What is a Stop Shot in Pool?
The stop shot happens when the cue ball strikes the object ball during a straight in shot with no further movement of the cue ball either forward or backward or side to side.
The ball stops dead.
This is because the white ball is skidding along the cloth with no spin in any direction.
When you strike the cue ball below center it initially spins backward. However, this spin eventually wears off due to friction, next the ball skids for a while, then it picks up forward rotation due to friction.
This Shot Is Also called:
- The stun shot
- The Kill Shot
It really doesn’t matter what you call the stop shot so long as we are on the same page.
In snooker, it is known as the stun shot but in USA pool halls I hear the stop shot being used more often.
I have included a video below…
Why Do We Need The Stop Shot?
It is the main building block for great position play. It is the starting point for game improvement once you have mastered the basics.
If you want to know where your cue ball is going you need to learn how to stop the cue ball.
Once you can stop the cue ball without further movement on a straight shot, you can progress onto shots with an angle.
Tip Position For The Shot.
This tip position will change depending on the ball location, pace and distance.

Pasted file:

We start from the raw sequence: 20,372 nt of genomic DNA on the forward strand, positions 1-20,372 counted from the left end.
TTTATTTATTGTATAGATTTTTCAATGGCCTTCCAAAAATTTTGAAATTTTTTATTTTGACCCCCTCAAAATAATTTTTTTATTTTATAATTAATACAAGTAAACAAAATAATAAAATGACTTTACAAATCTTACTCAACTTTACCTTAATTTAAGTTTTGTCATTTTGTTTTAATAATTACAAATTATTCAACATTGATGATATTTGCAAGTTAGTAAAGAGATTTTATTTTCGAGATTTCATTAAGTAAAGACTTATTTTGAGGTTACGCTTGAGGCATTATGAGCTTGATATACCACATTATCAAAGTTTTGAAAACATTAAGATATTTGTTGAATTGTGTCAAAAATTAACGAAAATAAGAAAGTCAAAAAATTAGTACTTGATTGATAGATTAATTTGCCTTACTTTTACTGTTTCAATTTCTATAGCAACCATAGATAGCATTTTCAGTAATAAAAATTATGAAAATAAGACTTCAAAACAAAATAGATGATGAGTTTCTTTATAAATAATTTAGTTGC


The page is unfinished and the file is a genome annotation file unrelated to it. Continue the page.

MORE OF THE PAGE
So for a long distance stop shot you will need to adjust your cue power and the tip position or a combination of both.
The shot may need to be stroked at medium pace with 2 tips below center tip position to stop the ball. Playing the shot at a lower speed, with a lower tip position may have the same result.
How you play the shot will depend on your preference.
You Need To Find Your Own Stop Shot!
Play straight in shots at different distances and speeds until you get a feel for your own personal stop shot.
Your personal stop shot will be different to other players. Your feel for the shot and your tip position will be learned by repeating the shots over and over. Mix up your tip position and power to find the many combinations that give the same result.
Now Comes the Magic.
If you play an angled shot with the same stroke as you would if you were trying to stop the ball, you will ensure that the cue ball travels down the tangent line.
In other words, hit the cue ball with the same tip placement and power as you would for a straight shot but this time on an angle shot.
Why is this so Important for Position Play?
The tangent line is a predictable repeatable 90 degree angle. So if you know how to send your white down the tangent line every time you have a solid baseline shot on which to build all of your other positional shots.